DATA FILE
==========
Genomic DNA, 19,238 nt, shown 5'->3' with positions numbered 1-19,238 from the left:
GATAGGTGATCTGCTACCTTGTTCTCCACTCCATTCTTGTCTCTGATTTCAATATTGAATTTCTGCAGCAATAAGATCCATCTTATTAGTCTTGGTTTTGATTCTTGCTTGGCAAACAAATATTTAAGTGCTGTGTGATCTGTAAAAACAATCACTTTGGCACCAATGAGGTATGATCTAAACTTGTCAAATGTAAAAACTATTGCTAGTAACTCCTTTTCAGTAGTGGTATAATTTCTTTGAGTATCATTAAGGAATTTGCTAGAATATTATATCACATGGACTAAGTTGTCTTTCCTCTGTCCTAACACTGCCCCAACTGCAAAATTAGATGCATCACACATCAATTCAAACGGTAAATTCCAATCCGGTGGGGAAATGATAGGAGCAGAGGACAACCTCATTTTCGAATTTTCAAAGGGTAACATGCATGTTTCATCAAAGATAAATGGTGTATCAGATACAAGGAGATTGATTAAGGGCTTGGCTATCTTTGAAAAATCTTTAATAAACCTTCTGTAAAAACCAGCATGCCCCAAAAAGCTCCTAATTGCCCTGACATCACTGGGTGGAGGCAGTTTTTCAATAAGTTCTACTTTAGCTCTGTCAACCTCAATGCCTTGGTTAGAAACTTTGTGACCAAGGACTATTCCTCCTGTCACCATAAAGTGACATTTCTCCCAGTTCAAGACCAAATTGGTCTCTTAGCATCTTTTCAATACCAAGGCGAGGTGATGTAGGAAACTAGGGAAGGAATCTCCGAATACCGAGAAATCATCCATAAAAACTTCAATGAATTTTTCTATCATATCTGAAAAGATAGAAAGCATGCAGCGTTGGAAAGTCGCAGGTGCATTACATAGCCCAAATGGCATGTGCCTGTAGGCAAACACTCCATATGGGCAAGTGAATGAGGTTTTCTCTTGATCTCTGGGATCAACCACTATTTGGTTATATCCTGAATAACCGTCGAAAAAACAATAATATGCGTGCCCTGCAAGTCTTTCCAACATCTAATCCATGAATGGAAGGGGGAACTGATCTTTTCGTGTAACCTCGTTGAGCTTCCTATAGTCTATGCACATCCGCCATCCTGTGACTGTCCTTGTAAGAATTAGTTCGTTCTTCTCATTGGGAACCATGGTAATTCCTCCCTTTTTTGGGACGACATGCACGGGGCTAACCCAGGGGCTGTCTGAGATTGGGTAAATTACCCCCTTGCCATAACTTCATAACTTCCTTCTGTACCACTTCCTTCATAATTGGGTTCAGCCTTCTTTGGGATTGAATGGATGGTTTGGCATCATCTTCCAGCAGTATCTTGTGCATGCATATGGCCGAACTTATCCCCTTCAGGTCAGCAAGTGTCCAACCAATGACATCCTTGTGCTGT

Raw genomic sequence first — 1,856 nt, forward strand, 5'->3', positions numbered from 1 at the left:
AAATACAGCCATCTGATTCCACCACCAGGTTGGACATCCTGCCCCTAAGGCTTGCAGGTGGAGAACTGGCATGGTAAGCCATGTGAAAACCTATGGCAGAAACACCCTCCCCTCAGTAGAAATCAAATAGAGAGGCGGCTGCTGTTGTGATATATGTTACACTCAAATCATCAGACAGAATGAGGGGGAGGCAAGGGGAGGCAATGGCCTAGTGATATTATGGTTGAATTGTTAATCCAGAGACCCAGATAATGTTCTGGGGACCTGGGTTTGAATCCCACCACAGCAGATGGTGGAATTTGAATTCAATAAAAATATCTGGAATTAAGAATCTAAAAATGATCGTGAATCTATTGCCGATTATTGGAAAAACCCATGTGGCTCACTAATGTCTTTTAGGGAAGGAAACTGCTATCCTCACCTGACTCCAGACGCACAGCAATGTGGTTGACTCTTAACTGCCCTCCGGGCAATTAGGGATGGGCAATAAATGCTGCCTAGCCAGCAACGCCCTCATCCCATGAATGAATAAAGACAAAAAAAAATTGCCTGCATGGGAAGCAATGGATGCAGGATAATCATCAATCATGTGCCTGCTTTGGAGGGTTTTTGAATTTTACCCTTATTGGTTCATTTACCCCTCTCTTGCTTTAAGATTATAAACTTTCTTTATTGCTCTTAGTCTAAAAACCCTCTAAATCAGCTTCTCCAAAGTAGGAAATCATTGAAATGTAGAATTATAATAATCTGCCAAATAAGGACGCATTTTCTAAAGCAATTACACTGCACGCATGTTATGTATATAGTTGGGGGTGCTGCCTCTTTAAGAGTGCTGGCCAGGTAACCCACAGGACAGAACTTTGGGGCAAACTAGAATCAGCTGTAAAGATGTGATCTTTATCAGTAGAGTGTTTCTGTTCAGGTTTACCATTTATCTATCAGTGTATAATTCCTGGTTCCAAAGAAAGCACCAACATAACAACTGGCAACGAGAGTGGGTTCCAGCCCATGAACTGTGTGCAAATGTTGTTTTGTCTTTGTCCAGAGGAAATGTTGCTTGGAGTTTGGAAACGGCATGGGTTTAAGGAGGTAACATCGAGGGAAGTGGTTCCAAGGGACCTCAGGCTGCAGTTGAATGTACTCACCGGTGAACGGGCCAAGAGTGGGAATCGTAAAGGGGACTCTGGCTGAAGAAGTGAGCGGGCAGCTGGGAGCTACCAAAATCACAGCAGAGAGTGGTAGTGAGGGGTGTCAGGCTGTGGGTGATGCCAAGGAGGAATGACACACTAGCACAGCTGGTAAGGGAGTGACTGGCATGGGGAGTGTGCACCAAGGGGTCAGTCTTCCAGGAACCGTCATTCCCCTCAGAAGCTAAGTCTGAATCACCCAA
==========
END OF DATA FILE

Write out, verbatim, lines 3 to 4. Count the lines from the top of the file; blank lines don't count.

Raw genomic sequence first — 1,856 nt, forward strand, 5'->3', positions numbered from 1 at the left:
AAATACAGCCATCTGATTCCACCACCAGGTTGGACATCCTGCCCCTAAGGCTTGCAGGTGGAGAACTGGCATGGTAAGCCATGTGAAAACCTATGGCAGAAACACCCTCCCCTCAGTAGAAATCAAATAGAGAGGCGGCTGCTGTTGTGATATATGTTACACTCAAATCATCAGACAGAATGAGGGGGAGGCAAGGGGAGGCAATGGCCTAGTGATATTATGGTTGAATTGTTAATCCAGAGACCCAGATAATGTTCTGGGGACCTGGGTTTGAATCCCACCACAGCAGATGGTGGAATTTGAATTCAATAAAAATATCTGGAATTAAGAATCTAAAAATGATCGTGAATCTATTGCCGATTATTGGAAAAACCCATGTGGCTCACTAATGTCTTTTAGGGAAGGAAACTGCTATCCTCACCTGACTCCAGACGCACAGCAATGTGGTTGACTCTTAACTGCCCTCCGGGCAATTAGGGATGGGCAATAAATGCTGCCTAGCCAGCAACGCCCTCATCCCATGAATGAATAAAGACAAAAAAAAATTGCCTGCATGGGAAGCAATGGATGCAGGATAATCATCAATCATGTGCCTGCTTTGGAGGGTTTTTGAATTTTACCCTTATTGGTTCATTTACCCCTCTCTTGCTTTAAGATTATAAACTTTCTTTATTGCTCTTAGTCTAAAAACCCTCTAAATCAGCTTCTCCAAAGTAGGAAATCATTGAAATGTAGAATTATAATAATCTGCCAAATAAGGACGCATTTTCTAAAGCAATTACACTGCACGCATGTTATGTATATAGTTGGGGGTGCTGCCTCTTTAAGAGTGCTGGCCAGGTAACCCACAGGACAGAACTTTGGGGCAAACTAGAATCAGCTGTAAAGATGTGATCTTTATCAGTAGAGTGTTTCTGTTCAGGTTTACCATTTATCTATCAGTGTATAATTCCTGGTTCCAAAGAAAGCACCAACATAACAACTGGCAACGAGAGTGGGTTCCAGCCCATGAACTGTGTGCAAATGTTGTTTTGTCTTTGTCCAGAGGAAATGTTGCTTGGAGTTTGGAAACGGCATGGGTTTAAGGAGGTAACATCGAGGGAAGTGGTTCCAAGGGACCTCAGGCTGCAGTTGAATGTACTCACCGGTGAACGGGCCAAGAGTGGGAATCGTAAAGGGGACTCTGGCTGAAGAAGTGAGCGGGCAGCTGGGAGCTACCAAAATCACAGCAGAGAGTGGTAGTGAGGGGTGTCAGGCTGTGGGTGATGCCAAGGAGGAATGACACACTAGCACAGCTGGTAAGGGAGTGACTGGCATGGGGAGTGTGCACCAAGGGGTCAGTCTTCCAGGAACCGTCATTCCCCTCAGAAGCTAAGTCTGAATCACCCAA